Lonely marriage?

  • Are you lonely?
  • Do you feel the emptiness of your lonely days flow on one by one?
  • Do you wish your lonely marriage was different?
  • Do you long for your partner’s arms or attention?
  • Do you want more union and bonding?
  • Do you have a lonely marriage, and a detached relationship?

Whether you’re in a committed relationship or  marriage, a lonely non-connection is an increasing reality in the lives of many people. Behind closed doors of a grand and beautiful house, there is an inconsequential existence and the ugly feeling of abandonment. The feeling of aloneness can even hurt.

It doesn’t have to be that way when you know how to ask for connection.

We are Mammals

Humans are a bonding species. Look around you at other animals, the tribe of lions or monkeys, the herd of kangaroos, the colony of penguins or the pod of pelicans. They live together in groups and often work as  a team.

The human mammal is designed to bond and mate and connect. It’s our innate nature to want to connect with others. We are innately social beings not alone beings.

You may be thinking… I love my solitude, I love being alone. Like you , I look forward to moments when I have all the house to myself.

A lonely marriage is a different experience where a person feels desolate and disconnected. There’s a lack of union or intimacy and a feeling of being untethered and not part of something bigger. It’s a painful experience for many people.

Many people live together but apart.

When you first met it was the bonding cocktail of chemicals that led to you falling in love. And now …years later…

You may share the same house, eat the same food, breathe the same air, and go through the same daily rituals  of coupledom. And yet, you know that inside  there is a feeling that gnaws at the roots of your  happiness. There’s a knowing and recognition that you’re living alone, separate, disconnected and lonely. Your marriage is empty, you know your relationship is not meant to be like this. It feels lonely and you finally face reality- you’re in a lonely marriage.

Even though you’re under the same roof, you’re lonely.

What do you do about a lonely marriage?

As a couple’s therapist, I get to see  marriage loneliness often.

Couples sit in front of me, each person pouring out their words and giving voice to their feelings. Often they blame each other for the uncomfortable , lonely feeling that lives inside of them. Both parties may experience the loneliness of their marriage, but individuals respond differently.

I help couples search for answers that will give them a way out of their loneliness. If they work together as a team, on their lonely marriage, they will surely find each other  and build a bridge back to the others’ heart.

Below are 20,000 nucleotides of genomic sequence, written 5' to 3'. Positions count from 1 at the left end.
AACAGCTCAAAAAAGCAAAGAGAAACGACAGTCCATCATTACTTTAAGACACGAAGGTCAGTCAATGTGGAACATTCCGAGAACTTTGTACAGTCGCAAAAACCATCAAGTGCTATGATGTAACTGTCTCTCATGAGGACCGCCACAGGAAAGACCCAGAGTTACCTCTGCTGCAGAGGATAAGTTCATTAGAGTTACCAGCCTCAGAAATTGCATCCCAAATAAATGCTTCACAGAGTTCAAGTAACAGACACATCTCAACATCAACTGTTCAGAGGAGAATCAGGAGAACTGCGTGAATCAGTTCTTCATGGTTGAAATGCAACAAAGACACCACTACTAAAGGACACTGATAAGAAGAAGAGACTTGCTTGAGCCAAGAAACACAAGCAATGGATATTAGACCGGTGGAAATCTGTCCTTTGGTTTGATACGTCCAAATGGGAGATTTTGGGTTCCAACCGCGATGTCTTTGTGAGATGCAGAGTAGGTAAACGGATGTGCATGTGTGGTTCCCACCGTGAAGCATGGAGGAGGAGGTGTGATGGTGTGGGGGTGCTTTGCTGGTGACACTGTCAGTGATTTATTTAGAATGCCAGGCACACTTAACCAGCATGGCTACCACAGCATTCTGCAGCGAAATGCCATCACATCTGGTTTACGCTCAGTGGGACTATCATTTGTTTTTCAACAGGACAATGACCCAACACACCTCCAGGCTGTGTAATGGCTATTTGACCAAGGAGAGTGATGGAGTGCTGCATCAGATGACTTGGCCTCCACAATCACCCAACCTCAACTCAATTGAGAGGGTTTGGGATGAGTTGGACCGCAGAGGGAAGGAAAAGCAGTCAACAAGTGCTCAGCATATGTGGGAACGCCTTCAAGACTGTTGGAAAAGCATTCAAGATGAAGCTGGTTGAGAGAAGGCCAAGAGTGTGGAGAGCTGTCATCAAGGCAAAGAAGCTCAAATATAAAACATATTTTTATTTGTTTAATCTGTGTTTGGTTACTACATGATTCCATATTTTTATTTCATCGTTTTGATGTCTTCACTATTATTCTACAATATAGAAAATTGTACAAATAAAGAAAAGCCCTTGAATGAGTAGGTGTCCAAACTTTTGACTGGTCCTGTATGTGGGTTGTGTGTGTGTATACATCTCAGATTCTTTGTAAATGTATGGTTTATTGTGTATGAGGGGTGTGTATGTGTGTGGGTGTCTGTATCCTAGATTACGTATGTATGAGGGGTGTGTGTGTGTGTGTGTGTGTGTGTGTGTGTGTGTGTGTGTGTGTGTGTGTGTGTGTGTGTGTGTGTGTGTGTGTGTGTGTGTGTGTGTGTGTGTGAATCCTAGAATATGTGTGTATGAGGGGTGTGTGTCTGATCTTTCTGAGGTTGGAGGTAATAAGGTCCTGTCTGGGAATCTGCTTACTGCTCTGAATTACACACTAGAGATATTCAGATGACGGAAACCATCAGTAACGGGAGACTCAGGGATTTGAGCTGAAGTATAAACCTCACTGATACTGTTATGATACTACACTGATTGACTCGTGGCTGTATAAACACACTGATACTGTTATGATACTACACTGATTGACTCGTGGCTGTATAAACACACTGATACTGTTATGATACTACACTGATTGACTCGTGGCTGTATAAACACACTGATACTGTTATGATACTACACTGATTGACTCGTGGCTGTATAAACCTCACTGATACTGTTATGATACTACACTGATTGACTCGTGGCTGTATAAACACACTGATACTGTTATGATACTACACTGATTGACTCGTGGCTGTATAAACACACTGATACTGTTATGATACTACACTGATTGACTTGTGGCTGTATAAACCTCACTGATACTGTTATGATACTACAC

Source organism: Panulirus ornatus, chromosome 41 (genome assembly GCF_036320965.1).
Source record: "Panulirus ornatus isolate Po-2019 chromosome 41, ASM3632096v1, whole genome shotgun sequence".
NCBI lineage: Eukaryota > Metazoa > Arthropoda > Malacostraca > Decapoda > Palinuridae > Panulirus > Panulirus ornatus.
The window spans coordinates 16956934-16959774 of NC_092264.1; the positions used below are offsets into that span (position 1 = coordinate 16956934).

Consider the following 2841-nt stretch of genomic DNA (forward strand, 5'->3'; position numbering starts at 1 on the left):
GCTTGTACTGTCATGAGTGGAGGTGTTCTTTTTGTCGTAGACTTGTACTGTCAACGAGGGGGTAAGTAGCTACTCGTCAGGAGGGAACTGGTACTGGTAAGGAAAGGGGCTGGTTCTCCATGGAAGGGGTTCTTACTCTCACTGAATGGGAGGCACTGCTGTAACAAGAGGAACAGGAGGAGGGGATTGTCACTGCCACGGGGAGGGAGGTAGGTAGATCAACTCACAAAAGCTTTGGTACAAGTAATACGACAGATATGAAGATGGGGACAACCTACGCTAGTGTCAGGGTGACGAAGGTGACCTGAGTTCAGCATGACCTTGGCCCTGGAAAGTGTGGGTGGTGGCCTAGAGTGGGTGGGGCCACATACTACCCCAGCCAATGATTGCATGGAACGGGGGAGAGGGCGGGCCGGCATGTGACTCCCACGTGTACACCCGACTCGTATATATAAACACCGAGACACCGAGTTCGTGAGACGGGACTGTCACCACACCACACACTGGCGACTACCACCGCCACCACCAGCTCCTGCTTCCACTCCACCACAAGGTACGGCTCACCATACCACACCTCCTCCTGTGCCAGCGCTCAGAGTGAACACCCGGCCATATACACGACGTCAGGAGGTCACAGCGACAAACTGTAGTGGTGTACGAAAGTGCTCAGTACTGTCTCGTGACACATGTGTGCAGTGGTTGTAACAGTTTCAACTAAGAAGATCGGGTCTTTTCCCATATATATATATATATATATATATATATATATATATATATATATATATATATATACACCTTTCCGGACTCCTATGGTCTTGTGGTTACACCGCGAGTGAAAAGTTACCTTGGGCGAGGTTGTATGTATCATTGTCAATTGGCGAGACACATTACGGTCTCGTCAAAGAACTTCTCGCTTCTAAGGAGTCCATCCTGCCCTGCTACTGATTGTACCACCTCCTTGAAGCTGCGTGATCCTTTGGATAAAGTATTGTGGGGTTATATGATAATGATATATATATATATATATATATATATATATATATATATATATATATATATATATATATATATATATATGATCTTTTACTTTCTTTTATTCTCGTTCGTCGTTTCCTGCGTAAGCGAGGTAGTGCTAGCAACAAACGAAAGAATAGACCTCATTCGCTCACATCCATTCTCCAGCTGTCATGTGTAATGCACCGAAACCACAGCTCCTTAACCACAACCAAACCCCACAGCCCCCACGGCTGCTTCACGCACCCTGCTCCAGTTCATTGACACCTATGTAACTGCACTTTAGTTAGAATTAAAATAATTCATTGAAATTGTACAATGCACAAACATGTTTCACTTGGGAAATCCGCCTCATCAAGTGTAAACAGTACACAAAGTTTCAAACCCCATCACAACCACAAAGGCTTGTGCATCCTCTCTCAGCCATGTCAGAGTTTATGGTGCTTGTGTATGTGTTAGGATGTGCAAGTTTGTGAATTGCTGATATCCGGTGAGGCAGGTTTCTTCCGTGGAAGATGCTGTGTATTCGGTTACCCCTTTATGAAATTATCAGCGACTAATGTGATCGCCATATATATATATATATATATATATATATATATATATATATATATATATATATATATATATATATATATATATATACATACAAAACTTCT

But that involves each person owning their own loneliness and even articulating what they want and wish for. Marriage counselling is not about changing the other person. The change can only happen when you recognise you have a part to play in banishing loneliness from your marriage.

Are you managing your alone-ness?

When your partner is busy, hustling, performing, travelling- catching buses and trains, attending meetings, what do you do? Do you pull on your partner by blaming them and being angry at them for not making you important in their life? Or do you recognise your lonely marriage and the feeling of aloneness and jump into action?

Your partner’s life is busy. It’s full. There’s not one scrap of a minute left for you. And it’s not about to change.

Rather than getting angry and sliding further into aloneness, Take action. It’s time to act now. You owe it to yourself.

It’s your life, and your life is worth it.

Here’s a process to ask for a connection.

Let’s assume that you’ve done all you can to get your life into tip-top shape, outside the marriage. How do you cure the loneliness inside the marriage?

When it comes to discussing your lonely marriage, do you freeze up?

Change starts with talking to your partner and even asking for what you want. Chances are your partner may be feeling the loneliness too.

Asking is your job

It’s your job to ask for what you want, and if you haven’t done that, then you owe it to yourself to do so because that’s how you start to fix a lonely marriage.

Ask and see what sort of response you get. They may be very willing and able to meet you with the connection.